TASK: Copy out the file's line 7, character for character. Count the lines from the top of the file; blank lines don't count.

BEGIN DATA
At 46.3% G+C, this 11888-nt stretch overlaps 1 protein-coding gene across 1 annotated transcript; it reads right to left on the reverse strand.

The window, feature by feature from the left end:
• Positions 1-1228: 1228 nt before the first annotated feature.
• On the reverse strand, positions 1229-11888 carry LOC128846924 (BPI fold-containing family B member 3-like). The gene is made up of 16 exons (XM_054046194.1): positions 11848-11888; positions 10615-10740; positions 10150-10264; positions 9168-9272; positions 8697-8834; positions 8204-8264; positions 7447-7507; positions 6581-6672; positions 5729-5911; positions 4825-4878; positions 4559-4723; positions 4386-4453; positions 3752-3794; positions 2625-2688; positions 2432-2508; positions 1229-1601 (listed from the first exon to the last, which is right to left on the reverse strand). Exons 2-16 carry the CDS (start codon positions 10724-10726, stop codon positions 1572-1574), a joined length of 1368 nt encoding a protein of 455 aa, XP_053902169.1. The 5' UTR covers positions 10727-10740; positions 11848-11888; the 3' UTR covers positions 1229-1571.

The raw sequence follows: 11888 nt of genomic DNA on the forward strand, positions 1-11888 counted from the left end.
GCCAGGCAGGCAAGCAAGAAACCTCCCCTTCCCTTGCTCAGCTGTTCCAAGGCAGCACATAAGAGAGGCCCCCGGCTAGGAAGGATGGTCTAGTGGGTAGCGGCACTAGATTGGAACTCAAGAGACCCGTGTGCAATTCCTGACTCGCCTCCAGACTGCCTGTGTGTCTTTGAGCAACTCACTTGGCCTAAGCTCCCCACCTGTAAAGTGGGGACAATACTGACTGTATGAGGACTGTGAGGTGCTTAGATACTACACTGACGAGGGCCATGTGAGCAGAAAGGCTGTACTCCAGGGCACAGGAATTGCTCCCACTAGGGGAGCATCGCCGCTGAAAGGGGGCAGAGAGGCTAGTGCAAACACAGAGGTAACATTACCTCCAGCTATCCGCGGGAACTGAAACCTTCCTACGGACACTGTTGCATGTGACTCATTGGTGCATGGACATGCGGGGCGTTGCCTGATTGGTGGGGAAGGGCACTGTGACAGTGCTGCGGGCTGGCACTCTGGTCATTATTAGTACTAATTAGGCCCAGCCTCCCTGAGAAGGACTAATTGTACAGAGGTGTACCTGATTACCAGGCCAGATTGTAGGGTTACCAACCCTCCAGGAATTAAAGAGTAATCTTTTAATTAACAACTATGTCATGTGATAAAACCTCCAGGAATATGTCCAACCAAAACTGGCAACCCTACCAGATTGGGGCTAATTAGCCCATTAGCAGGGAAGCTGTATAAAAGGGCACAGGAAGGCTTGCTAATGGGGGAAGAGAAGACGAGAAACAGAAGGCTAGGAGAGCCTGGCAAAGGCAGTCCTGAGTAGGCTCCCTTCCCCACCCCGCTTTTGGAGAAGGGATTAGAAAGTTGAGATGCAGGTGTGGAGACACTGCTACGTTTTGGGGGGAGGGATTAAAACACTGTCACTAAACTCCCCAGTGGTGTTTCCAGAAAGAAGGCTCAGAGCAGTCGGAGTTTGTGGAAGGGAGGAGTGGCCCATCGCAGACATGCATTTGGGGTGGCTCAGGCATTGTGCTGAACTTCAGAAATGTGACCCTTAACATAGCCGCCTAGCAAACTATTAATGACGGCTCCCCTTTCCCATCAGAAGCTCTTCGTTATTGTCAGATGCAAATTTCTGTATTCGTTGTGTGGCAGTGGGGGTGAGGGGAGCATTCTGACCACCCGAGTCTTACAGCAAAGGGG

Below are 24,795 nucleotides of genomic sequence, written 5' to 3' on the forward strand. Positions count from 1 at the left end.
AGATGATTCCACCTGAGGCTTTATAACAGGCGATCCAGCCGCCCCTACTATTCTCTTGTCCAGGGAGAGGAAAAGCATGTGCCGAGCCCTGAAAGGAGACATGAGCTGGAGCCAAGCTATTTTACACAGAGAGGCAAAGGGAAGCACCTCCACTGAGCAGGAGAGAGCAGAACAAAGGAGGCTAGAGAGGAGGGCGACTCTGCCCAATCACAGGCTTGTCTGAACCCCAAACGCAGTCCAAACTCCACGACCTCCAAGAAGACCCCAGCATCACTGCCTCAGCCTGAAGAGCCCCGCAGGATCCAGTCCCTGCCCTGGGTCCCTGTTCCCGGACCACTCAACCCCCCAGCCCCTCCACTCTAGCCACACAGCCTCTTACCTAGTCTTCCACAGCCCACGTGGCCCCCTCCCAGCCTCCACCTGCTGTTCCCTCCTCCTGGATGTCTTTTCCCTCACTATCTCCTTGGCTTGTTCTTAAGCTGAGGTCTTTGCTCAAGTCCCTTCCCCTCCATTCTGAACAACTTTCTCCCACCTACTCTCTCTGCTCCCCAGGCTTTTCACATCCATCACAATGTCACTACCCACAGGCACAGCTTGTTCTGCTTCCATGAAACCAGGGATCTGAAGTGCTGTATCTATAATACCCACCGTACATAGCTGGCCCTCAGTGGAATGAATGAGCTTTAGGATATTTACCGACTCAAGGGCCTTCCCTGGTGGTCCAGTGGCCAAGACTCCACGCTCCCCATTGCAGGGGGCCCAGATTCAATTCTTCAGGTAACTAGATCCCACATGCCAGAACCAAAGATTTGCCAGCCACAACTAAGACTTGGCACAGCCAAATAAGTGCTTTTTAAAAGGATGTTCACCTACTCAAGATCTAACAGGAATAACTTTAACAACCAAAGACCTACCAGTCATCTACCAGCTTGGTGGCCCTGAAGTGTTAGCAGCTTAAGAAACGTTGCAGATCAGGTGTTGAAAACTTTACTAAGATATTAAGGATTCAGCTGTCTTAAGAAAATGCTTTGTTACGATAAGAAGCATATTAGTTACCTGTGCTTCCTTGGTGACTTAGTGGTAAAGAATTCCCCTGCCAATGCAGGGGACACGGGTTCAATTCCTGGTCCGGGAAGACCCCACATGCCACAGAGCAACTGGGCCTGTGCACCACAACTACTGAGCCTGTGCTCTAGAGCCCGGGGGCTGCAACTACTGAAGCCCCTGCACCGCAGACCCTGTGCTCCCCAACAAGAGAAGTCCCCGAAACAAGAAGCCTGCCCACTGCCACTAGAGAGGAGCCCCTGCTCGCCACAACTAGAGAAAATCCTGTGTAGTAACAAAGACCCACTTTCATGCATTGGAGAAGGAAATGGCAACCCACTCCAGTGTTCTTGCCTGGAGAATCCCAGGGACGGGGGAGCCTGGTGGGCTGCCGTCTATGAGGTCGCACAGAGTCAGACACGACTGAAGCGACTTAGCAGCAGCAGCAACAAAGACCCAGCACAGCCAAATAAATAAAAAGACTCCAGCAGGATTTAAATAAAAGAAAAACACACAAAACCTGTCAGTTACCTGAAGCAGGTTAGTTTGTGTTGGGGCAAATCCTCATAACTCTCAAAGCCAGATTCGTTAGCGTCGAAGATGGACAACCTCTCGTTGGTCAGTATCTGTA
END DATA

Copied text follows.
Below are 24,795 nucleotides of genomic sequence, written 5' to 3' on the forward strand. Positions count from 1 at the left end.